CINCINNATI -- Janie Adkins said she didn't learn that her 14-year-old grandson, Logan Davidson, had been bullied until after he took his own life.
And Adkins, who was Logan's guardian, said it was his friends -- not the administration at his school -- who told her he was bullied at school.
"(The school counselor) said, 'I haven't seen him. We have not had any problem with Logan,'" Adkins recalled.
Fairfield City School District spokeswoman Gina Gentry-Fletcher said the district is proactive in how it handles bullying and utilizes many strategies throughout the course of the year to "ensure a safe and secure environment."
It's hard to say if another school would have handled Logan's case differently, but it's possible. Punishments for bullying, how cases are reported and even how families are notified all vary from school district to school district across Ohio.
Now, multiple state lawmakers say they want to change all that.
The future of bullying laws
One of those lawmakers is Republican Rep. Dave Greenspan of Westlake, Ohio. Greenspan said he promised to make the state's bullying laws stronger when he first took office in January. He said members of his own family have been affected by bullying.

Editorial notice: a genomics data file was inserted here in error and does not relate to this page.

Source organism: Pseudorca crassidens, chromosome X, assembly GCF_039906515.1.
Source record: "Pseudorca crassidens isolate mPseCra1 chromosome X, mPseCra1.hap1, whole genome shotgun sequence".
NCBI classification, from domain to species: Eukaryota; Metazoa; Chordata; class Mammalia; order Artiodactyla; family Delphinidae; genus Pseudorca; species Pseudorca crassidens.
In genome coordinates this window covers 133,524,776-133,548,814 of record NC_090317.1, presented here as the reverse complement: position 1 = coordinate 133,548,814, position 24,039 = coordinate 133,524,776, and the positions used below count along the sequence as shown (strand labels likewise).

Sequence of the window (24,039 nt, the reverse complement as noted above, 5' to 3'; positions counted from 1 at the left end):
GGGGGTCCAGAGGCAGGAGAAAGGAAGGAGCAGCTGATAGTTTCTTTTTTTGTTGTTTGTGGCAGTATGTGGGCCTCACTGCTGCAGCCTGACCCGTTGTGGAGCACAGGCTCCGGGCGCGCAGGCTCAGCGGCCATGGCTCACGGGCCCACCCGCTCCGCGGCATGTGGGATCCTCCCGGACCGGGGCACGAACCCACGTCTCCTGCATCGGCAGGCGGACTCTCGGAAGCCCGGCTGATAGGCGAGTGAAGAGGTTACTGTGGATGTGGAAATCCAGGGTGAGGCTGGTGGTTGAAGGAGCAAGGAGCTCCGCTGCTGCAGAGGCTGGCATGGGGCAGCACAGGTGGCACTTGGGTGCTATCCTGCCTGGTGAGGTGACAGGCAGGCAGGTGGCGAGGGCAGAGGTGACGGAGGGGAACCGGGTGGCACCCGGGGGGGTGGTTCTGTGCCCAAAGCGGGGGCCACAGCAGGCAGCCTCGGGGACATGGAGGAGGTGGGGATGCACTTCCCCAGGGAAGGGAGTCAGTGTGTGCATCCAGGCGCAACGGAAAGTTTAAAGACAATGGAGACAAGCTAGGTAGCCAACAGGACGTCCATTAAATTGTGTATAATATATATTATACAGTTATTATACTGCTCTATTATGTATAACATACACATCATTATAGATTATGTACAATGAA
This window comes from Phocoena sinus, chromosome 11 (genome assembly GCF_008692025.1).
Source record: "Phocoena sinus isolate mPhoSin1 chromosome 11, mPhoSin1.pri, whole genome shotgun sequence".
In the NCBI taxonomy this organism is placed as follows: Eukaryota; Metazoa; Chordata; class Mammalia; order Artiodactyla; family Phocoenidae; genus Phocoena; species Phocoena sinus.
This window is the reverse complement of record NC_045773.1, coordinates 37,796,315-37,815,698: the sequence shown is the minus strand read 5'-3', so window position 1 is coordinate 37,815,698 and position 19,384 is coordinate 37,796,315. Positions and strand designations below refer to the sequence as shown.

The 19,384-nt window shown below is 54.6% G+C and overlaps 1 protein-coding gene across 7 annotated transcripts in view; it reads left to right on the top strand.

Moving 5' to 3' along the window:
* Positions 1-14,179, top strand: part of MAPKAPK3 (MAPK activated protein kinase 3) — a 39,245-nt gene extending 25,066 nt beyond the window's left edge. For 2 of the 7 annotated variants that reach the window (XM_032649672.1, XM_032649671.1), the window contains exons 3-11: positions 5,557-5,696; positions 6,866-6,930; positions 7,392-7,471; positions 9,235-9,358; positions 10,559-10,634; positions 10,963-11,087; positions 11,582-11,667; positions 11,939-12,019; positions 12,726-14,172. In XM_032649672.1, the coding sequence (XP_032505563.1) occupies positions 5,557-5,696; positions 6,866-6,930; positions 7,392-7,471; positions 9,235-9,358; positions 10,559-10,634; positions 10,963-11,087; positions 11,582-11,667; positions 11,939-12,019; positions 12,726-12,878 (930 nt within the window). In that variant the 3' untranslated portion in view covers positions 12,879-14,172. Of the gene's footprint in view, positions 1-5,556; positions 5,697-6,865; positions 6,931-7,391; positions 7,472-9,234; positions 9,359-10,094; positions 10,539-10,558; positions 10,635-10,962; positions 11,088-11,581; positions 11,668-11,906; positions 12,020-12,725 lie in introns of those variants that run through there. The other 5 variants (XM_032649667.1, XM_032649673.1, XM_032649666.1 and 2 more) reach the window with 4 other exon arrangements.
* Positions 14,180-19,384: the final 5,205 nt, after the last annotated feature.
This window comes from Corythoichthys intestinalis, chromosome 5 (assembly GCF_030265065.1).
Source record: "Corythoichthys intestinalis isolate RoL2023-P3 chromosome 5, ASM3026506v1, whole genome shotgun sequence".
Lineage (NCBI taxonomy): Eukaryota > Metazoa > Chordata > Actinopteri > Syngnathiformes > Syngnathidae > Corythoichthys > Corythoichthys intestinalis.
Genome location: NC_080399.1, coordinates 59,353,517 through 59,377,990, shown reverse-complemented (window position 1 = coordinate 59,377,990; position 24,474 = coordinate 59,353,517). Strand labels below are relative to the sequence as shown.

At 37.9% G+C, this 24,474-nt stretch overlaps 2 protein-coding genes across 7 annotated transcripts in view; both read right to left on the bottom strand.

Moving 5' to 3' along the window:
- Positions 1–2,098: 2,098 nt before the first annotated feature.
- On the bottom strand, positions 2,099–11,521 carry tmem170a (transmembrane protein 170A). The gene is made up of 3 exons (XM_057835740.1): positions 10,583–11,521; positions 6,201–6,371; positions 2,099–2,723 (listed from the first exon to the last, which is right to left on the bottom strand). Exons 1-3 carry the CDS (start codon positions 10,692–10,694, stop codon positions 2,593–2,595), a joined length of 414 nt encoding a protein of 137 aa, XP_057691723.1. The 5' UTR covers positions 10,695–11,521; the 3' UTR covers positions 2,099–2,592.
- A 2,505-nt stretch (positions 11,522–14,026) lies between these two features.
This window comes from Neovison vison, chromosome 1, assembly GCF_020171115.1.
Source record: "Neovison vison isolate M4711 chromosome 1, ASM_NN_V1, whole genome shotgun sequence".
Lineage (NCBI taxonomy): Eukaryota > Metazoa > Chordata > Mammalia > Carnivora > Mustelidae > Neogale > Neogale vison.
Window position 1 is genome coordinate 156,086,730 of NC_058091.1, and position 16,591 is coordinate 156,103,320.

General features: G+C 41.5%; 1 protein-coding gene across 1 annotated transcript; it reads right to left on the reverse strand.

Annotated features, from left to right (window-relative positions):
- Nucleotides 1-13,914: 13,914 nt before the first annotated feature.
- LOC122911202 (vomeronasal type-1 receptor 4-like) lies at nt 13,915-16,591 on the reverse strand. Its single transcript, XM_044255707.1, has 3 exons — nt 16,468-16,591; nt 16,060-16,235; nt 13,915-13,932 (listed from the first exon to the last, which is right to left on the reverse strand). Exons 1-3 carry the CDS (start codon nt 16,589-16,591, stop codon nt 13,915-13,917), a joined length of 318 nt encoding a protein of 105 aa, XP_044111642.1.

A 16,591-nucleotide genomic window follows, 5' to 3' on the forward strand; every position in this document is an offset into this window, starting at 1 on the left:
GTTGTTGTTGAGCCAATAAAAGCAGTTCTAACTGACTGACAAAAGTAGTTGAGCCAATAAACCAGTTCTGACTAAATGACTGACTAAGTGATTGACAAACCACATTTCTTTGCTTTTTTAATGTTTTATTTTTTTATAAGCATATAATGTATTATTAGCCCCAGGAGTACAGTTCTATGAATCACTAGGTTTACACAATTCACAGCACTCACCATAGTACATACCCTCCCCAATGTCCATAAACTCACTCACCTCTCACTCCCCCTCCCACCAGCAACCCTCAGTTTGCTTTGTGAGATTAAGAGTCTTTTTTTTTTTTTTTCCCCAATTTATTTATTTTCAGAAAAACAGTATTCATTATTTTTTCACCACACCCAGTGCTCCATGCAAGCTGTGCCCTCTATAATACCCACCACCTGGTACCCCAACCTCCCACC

"It's something that's been in my family's history at least for the last six or seven years," he said.
Greenspan said he believes parts of Ohio's current bullying laws are too vague.
Public schools are required to publish bullying incidents twice per year online. However, a previous I-Team investigation found not all schools are equal when it comes to how they report.
For example, Mason Middle School reported 82 bullying incidents among its 1,799 students in the first half of last school year. Administrators verified 32 of them. But Lakota Local School District only reported three incidents among 20 schools and 15,898 students.
"Unfortunately, there are a lot of instances of bullying being ... under reported, and this is a major issue," Greenspan said.
Greenspan has sponsored House Bill 360, the Enact Ohio Anti-Bullying and Hazing Act.
The bill would standardize punishments for incidents of harassment, intimidation and bullying, including suspension lengths for first-time bullies, expulsions for second offenses and mandatory community service for expelled students.
"Consistency is important," Greenspan said.
The bill would also require schools to offer counseling to students on both sides of a bullying incident.